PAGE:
Once Kowalczuk was on the ground, Giese maintained physical control of Kowalczuk by gripping Kowalczuk's arm. He again yelled at Kowalczuk to “Get on the fucking ground!” At the same time, Giese placed his other hand behind Kowalczuk's head, pushed Kowalczuk onto this right side, and placed his weight on top of Kowalczuk. Kowalczuk pleaded to be let go. Giese yelled at Kowalczuk to “Put your hands behind your back! Do it now! Put your hands behind your back and get on your stomach! Get on your stomach! Put your hands behind your back! Do it now!” Giese lessened pressure just enough for Kowalczuk to position himself on his stomach and then yelled at Kowalczuk to put his hands behind his back or he would be tased. Kowalczuk put his hands behind his back and Giese secured them in handcuffs.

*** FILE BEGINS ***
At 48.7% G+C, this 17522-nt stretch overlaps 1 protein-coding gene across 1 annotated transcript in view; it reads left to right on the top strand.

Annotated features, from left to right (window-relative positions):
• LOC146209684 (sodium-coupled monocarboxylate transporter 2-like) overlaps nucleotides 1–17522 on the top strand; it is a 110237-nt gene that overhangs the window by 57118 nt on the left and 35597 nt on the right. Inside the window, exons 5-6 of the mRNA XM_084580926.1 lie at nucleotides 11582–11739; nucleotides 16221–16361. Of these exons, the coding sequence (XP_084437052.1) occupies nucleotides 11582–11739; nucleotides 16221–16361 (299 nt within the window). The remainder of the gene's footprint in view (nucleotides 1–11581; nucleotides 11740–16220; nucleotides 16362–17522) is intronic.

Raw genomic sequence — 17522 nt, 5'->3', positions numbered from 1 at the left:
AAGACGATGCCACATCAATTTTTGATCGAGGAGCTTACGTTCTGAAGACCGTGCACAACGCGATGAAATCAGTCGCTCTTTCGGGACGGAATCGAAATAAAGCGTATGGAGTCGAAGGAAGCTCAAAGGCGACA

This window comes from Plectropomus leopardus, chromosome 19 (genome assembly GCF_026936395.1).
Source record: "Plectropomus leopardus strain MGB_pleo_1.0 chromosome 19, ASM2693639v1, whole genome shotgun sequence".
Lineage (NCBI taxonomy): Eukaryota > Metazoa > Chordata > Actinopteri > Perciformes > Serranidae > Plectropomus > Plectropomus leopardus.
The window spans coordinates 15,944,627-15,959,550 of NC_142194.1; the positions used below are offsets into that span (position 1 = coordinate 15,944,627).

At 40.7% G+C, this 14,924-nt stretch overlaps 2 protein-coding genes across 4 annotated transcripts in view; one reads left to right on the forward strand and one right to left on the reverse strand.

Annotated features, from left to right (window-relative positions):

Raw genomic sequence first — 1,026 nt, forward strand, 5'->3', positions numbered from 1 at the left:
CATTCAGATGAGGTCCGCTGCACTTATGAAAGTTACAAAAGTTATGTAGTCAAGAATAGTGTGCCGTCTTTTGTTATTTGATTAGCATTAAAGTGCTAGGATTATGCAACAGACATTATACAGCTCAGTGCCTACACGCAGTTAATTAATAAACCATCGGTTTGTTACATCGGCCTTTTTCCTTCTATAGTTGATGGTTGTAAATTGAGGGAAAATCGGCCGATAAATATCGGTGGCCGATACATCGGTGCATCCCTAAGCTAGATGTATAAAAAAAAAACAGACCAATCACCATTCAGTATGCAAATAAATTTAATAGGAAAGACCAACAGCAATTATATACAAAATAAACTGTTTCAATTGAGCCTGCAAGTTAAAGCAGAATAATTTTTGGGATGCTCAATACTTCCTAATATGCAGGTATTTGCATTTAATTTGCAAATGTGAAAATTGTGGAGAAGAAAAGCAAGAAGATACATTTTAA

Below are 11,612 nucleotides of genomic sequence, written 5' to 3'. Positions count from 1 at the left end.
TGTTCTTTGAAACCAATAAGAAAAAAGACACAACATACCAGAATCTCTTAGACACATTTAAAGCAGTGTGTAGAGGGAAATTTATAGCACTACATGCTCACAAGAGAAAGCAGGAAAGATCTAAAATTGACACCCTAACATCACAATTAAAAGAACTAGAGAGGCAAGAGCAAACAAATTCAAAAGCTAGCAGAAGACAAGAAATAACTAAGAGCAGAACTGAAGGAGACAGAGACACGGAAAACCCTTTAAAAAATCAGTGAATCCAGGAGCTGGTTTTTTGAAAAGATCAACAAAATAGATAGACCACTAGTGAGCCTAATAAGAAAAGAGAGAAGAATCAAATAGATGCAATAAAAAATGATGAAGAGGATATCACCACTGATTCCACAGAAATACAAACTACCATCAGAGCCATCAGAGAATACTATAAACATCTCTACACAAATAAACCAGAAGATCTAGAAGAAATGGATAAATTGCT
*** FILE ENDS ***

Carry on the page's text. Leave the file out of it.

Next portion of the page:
Kowalczuk's mother and father, Nancy and Jeff Kowalczuk, observed these events from inside their home. They went outside and Giese put his hand over his firearm, threatening them to “Stay back! Stay back!” Kowalczuk, still frightened, yelled for his mom. Then, contrary to Giese's instructions, Kowalczuk attempted to reposition himself on the ground to be able to see her, and then lifted himself to a seated position. Giese tackled him back to the pavement, ...